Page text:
February 26, 2021

Well, if you live in Texas, Valentine’s Day seems like it was about twenty-three years ago.  We’d always intended to write a blog titled “Beyond Valentine’s Day” after February 14th’s love fest. But we never thought it would look quite like this.

What do you make of love when the world collapses around you? It’s one thing when you weather a personal tragedy. Friends and family rally around you. Community shows up to care for you. “Blessed are those who mourn, for they shall be comforted,” makes sense because “they” show up for you.

But what of the collective tragedy? What happens when everyone is grieving? What happens after 9/11? Or Sandy Hook? Or Hurricanes Katrina and Harvey ravage entire communities? When everyone is grieving, where is comfort? Where is love? 

For better or worse. In joy and in sorrow. These are the vows we make in marriage. And not just vows between two partners, but into the space between . . . into the sacred “us.”  And it is the “us” we are talking about here. Who is “us”?  Such a critical question in our world today. A question that unravels the myth of individualism. A question that teases the definition of neighbor, of politic, of commonwealth. 

In Texas, where the idea of rugged individualism has been successfully peddled for over thirty years, the pitfalls of going it alone were never more obvious than this past week. No doubt the “us” would have been far better off in a connected power grid. Or, in the broader context, in the connectional community of the united states. 

Pretend as we might, we cannot rid ourselves of the us. We can spin the myth of individualism a million different ways, but the truth is that the universe is knitted together with love and in community. No amount of alternate story telling, legislation, and layers of systems can undo the very core of existence.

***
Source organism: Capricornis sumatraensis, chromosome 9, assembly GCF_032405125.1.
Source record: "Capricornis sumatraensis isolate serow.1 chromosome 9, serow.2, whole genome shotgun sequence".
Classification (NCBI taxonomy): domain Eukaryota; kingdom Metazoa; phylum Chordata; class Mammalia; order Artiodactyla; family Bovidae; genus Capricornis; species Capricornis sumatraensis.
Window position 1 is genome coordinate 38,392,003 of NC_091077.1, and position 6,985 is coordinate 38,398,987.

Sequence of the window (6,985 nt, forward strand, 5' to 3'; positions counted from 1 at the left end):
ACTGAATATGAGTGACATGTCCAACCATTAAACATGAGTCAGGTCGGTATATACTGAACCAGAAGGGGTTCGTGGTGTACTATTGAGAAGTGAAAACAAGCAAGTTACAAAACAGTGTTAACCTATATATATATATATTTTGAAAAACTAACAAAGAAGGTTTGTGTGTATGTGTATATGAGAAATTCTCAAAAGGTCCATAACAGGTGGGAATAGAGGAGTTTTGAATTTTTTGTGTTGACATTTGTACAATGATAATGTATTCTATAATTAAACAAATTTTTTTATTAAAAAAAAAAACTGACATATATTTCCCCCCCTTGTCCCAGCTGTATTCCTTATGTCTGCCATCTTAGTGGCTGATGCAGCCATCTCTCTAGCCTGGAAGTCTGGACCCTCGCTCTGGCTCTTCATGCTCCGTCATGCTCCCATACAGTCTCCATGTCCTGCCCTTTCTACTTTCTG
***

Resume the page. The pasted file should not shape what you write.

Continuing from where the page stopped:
You know this to be true. We each saw it play out in a so many different ways, and suspect you did as well. Connection and community are the scandalous nature of love.

“Us” felt like shared fireplaces and extra blankets. It sounded like knocks on doors, phone calls to check in, and chainsaws removing fallen trees. It looked like family bonding while building snowmen with the kids or sledding down a hill on trashcan lids. It was neighborhood networks putting out messages to anyone needing to warm up or charge a phone.  It was linemen out repairing lines in the bitter cold and plumbers working overtime. We found ways to link to each other through encouraging words and shared resources because that is community spirit. That is attachment. That is survival. That is “us”

So “Where is love?” you might ask. “Where is community?”

 It’s here. It never left. It is you. It is me. It is us.